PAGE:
12. The apparatus of claim 8, wherein the classification engine is further configured to: determine a previously assigned classification for the data; and compare the previously assigned classification to the assigned one or more classifications.

13. The apparatus of claim 8, wherein a probability of the data being associated with a specific classification is determined for each of the one or more subtopics.

14. A method comprising: analyzing data to determine one or more unique topics for a first class and one or more common topics that are common with the first class and a second class, wherein the topics that are common with the first class and the second class include one or more subtopics; assigning one or more classifications to the data based, at least in part, on the one or more subtopics; and storing the one or more classifications assigned to the data in memory.

15. The method of claim 14, wherein at least one of the one or more subtopics includes further subtopics and the one or more classifications are assigned to the data based, at least in part on the further subtopics.

16. The method of claim 14, wherein the one or more unique topics and one or more common topics are determined by using a Jaccard Index.

17. The method of claim 14, wherein the one or more subtopics are determined using Latent Dirichlet Allocation.

18. The method of claim 14, further comprising: determining a previously assigned classification for the data; and comparing the previously assigned classification to the assigned one or more classifications.

19. The method of claim 14, wherein a probability of the data being associated with a specific classification is determined for each of the one or more subtopics.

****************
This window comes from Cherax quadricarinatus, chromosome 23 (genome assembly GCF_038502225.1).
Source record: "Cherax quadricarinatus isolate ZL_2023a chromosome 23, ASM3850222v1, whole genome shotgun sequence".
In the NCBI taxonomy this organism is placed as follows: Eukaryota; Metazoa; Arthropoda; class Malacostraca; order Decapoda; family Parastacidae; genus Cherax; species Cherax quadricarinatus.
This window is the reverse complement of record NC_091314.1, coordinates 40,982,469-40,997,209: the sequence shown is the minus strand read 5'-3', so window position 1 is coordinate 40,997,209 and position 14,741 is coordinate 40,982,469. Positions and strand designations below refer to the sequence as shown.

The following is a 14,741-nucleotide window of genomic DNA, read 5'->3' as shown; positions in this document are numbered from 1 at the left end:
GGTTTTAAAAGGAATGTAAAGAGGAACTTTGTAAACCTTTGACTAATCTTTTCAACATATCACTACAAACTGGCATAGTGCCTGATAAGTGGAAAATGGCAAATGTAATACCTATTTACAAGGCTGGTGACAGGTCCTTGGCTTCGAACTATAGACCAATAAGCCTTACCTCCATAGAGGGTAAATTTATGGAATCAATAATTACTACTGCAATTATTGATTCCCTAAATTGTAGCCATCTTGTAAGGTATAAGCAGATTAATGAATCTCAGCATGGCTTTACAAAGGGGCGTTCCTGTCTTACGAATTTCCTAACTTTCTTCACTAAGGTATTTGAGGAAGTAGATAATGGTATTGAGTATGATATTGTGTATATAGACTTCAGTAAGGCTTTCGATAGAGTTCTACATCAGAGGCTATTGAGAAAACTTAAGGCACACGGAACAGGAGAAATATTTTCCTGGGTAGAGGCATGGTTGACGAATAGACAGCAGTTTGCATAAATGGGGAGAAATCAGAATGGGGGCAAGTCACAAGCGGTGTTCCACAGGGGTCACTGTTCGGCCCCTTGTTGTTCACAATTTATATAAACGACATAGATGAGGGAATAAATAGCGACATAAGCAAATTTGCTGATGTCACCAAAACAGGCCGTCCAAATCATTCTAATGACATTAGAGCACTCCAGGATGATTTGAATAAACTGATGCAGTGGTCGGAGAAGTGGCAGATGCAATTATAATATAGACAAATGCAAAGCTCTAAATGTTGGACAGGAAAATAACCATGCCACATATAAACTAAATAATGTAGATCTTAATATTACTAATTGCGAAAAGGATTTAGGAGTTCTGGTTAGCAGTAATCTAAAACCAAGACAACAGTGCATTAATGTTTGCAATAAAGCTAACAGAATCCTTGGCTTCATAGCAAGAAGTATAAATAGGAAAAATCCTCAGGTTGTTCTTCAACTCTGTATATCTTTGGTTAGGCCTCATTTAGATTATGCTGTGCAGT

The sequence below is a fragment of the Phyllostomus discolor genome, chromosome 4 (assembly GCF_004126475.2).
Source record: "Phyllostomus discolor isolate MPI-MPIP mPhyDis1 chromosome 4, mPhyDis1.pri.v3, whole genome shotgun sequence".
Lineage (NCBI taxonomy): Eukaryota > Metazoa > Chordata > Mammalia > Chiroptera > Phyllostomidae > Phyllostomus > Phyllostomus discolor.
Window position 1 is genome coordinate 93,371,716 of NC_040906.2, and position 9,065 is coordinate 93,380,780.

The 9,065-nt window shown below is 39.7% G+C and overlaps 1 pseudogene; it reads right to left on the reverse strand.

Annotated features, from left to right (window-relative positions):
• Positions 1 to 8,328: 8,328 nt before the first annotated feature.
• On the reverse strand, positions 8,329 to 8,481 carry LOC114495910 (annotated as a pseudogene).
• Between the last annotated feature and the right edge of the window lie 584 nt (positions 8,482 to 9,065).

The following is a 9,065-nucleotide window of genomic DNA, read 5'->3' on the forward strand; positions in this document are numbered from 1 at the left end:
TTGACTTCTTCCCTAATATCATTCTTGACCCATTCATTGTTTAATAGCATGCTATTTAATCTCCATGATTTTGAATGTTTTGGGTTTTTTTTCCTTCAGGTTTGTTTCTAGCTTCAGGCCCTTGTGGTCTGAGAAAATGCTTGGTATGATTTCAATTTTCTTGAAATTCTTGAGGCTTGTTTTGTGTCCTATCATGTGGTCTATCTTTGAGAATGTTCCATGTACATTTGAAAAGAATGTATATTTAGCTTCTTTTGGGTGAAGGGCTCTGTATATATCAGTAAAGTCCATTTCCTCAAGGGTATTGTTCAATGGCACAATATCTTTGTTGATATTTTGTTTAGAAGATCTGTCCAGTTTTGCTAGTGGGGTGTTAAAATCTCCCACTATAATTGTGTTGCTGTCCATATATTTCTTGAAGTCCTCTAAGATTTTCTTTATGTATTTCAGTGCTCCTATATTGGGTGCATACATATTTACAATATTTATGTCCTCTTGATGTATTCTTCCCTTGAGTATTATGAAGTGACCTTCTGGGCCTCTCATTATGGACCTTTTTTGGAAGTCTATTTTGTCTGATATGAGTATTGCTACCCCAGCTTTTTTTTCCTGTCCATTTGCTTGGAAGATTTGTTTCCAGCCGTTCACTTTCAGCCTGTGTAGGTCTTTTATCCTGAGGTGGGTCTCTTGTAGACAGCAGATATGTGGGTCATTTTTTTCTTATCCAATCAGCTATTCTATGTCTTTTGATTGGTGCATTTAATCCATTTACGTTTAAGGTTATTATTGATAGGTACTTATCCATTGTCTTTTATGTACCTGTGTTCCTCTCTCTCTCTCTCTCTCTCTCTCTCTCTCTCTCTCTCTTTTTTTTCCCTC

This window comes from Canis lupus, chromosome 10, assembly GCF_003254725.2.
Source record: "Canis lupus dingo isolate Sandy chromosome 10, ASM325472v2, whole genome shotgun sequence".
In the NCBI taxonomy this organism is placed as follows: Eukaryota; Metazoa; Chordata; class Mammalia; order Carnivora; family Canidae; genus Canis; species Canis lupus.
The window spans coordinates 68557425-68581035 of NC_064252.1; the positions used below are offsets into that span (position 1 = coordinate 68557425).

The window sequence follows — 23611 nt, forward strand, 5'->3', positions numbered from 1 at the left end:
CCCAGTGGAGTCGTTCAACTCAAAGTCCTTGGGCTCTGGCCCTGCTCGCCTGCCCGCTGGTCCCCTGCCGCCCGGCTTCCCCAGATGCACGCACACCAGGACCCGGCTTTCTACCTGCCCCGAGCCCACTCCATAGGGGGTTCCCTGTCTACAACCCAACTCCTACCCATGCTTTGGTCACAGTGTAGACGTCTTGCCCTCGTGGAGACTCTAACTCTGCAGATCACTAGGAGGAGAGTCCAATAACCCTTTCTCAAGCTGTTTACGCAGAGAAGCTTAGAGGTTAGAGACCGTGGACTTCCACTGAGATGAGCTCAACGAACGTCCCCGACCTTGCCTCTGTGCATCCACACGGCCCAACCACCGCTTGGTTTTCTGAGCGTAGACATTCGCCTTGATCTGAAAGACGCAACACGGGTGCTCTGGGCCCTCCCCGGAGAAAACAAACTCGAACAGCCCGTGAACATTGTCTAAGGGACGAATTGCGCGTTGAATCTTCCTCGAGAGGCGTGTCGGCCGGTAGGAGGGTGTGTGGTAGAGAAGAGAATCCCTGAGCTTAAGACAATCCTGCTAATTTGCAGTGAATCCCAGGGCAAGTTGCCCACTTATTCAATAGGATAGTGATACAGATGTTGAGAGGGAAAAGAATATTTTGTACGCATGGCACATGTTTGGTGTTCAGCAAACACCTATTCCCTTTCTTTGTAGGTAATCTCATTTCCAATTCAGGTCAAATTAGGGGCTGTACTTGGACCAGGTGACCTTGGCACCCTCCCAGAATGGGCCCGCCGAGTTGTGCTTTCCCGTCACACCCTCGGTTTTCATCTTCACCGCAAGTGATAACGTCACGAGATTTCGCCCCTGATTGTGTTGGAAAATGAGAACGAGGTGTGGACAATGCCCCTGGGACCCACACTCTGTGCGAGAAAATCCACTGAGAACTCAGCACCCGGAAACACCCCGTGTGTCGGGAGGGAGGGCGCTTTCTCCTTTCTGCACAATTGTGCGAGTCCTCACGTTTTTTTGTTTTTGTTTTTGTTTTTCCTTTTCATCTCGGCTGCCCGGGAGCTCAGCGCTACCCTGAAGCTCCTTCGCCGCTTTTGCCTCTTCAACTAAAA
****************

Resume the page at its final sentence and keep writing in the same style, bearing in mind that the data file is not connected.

20. The method of claim 14, wherein the data is located in an unclean dataset and is moved to a clean dataset after then one or more classifications are assigned to the data.

21. A system for content classification, the system comprising: memory; and a classification engine configured for: analyzing data to determine one or more unique topics for a first class and one or more common topics that are common with the first class and a second class, wherein the topics that are common with the first class and the second class include one or more subtopics; assigning one or more classifications to the data based, at least in part, on the one or more subtopics; and storing the one or more classifications assigned to the data in memory.

22. The system of claim 21, wherein at least one of the one or more subtopics includes further subtopics and the one or more classifications are assigned to the data based, at least in part on the further subtopics.

23. The system of claim 21, wherein the one or more unique topics and one or more common topics are determined by using a Jaccard Index.

24. The system of claim 21, wherein the one or more subtopics are determined using Latent Dirichlet Allocation.

25. The system of claim 21, wherein a probability of the data being associated with a specific classification is determined for each of the one or more subtopics.
Description



TECHNICAL FIELD

[0001] This disclosure relates in general to the field of information security, and more particularly, to content classification.

BACKGROUND

[0002] The field of network security has become increasingly important in today's society. The Internet has enabled interconnection of different computer networks all over the world. In particular, the Internet provides a medium for exchanging data between different users connected to different computer networks via various types of client devices. While the use of the Internet has transformed business and personal communications, it has also been used as a vehicle for malicious operators to gain unauthorized access to computers and computer networks and for intentional or inadvertent disclosure of sensitive information.

[0003] Malicious software ("malware") that infects a host computer may be able to perform any number of malicious actions, such as stealing sensitive information from a business or individual associated with the host computer, propagating to other host computers, and/or assisting with distributed denial of service attacks, sending out spam or malicious emails from the host computer, etc. Several attempts to identify malware rely on the proper classification of data. However, it can be difficult and time consuming to properly classify large amounts of data. Hence, significant administrative challenges remain for protecting computers and computer networks from malicious and inadvertent exploitation by malicious software and devices.